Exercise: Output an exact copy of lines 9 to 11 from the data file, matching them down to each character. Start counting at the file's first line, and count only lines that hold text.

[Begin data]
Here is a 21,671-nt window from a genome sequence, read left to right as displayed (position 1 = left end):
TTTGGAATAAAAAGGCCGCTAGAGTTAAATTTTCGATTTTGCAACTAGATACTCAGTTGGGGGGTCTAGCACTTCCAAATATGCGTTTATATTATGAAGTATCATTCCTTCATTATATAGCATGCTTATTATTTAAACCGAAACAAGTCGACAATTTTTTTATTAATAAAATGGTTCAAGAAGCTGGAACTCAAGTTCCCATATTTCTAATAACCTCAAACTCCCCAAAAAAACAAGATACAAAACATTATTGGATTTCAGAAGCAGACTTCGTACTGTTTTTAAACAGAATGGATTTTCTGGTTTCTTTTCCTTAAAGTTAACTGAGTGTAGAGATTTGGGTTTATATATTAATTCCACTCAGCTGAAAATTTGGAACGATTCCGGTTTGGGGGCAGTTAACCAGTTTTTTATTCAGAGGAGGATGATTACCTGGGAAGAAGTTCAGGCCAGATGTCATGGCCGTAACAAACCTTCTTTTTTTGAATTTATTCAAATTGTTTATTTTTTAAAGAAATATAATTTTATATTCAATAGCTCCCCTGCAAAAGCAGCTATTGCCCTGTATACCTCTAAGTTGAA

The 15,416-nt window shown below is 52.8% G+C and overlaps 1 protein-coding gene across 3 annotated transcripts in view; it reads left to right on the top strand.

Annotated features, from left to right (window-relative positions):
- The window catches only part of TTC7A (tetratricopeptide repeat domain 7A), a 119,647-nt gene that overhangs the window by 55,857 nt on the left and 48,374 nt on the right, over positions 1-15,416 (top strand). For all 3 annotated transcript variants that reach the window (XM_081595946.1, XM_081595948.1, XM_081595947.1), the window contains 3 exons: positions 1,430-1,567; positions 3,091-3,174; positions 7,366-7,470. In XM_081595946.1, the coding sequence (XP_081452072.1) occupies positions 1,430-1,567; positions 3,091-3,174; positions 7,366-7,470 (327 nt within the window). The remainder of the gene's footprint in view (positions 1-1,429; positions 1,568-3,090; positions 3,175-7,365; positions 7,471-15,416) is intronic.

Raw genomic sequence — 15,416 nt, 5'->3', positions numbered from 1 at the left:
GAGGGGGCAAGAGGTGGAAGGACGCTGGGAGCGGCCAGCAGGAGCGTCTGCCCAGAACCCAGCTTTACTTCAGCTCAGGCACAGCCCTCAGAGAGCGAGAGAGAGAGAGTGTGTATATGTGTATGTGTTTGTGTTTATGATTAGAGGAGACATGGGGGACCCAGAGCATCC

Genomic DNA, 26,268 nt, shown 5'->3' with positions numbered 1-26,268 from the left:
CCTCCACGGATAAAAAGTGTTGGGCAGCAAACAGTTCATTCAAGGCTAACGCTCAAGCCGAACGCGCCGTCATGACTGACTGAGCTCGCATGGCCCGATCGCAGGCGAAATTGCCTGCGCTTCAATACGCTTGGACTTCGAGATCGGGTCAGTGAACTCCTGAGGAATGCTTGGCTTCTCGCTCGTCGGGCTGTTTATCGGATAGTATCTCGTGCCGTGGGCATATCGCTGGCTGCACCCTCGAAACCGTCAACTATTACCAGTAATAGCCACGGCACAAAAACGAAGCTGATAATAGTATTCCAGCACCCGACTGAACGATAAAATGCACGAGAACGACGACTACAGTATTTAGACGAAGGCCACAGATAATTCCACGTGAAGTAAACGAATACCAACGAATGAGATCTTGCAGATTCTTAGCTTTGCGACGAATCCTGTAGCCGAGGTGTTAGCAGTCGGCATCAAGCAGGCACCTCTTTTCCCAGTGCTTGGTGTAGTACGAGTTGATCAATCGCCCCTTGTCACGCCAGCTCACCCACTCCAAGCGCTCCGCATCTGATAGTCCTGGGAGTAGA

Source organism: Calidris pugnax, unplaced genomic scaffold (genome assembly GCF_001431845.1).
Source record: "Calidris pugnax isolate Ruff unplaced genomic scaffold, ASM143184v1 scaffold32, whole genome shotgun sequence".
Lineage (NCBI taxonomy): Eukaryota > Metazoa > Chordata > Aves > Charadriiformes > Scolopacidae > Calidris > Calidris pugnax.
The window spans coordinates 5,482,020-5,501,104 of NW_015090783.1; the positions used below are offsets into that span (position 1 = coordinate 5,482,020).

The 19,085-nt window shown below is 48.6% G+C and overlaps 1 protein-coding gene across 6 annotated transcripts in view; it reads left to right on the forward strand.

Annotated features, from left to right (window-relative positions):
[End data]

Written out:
CCTCCACGGATAAAAAGTGTTGGGCAGCAAACAGTTCATTCAAGGCTAACGCTCAAGCCGAACGCGCCGTCATGACTGACTGAGCTCGCATGGCCCGATCGCAGGCGAAATTGCCTGCGCTTCAATACGCTTGGACTTCGAGATCGGGTCAGTGAACTCCTGAGGAATGCTTGGCTTCTCGCTCGTCGGGCTGTTTATCGGATAGTATCTCGTGCCGTGGGCATATCGCTGGCTGCACCCTCGAAACCGTCAACTATTACCAGTAATAGCCACGGCACAAAAACGAAGCTGATAATAGTATTCCAGCACCCGACTGAACGATAAAATGCACGAGAACGACGACTACAGTATTTAGACGAAGGCCACAGATAATTCCACGTGAAGTAAACGAATACCAACGAATGAGATCTTGCAGATTCTTAGCTTTGCGACGAATCCTGTAGCCGAGGTGTTAGCAGTCGGCATCAAGCAGGCACCTCTTTTCCCAGTGCTTGGTGTAGTACGAGTTGATCAATCGCCCCTTGTCACGCCAGCTCACCCACTCCAAGCGCTCCGCATCTGATAGTCCTGGGAGTAGA

Source organism: Calidris pugnax, unplaced genomic scaffold (genome assembly GCF_001431845.1).
Source record: "Calidris pugnax isolate Ruff unplaced genomic scaffold, ASM143184v1 scaffold32, whole genome shotgun sequence".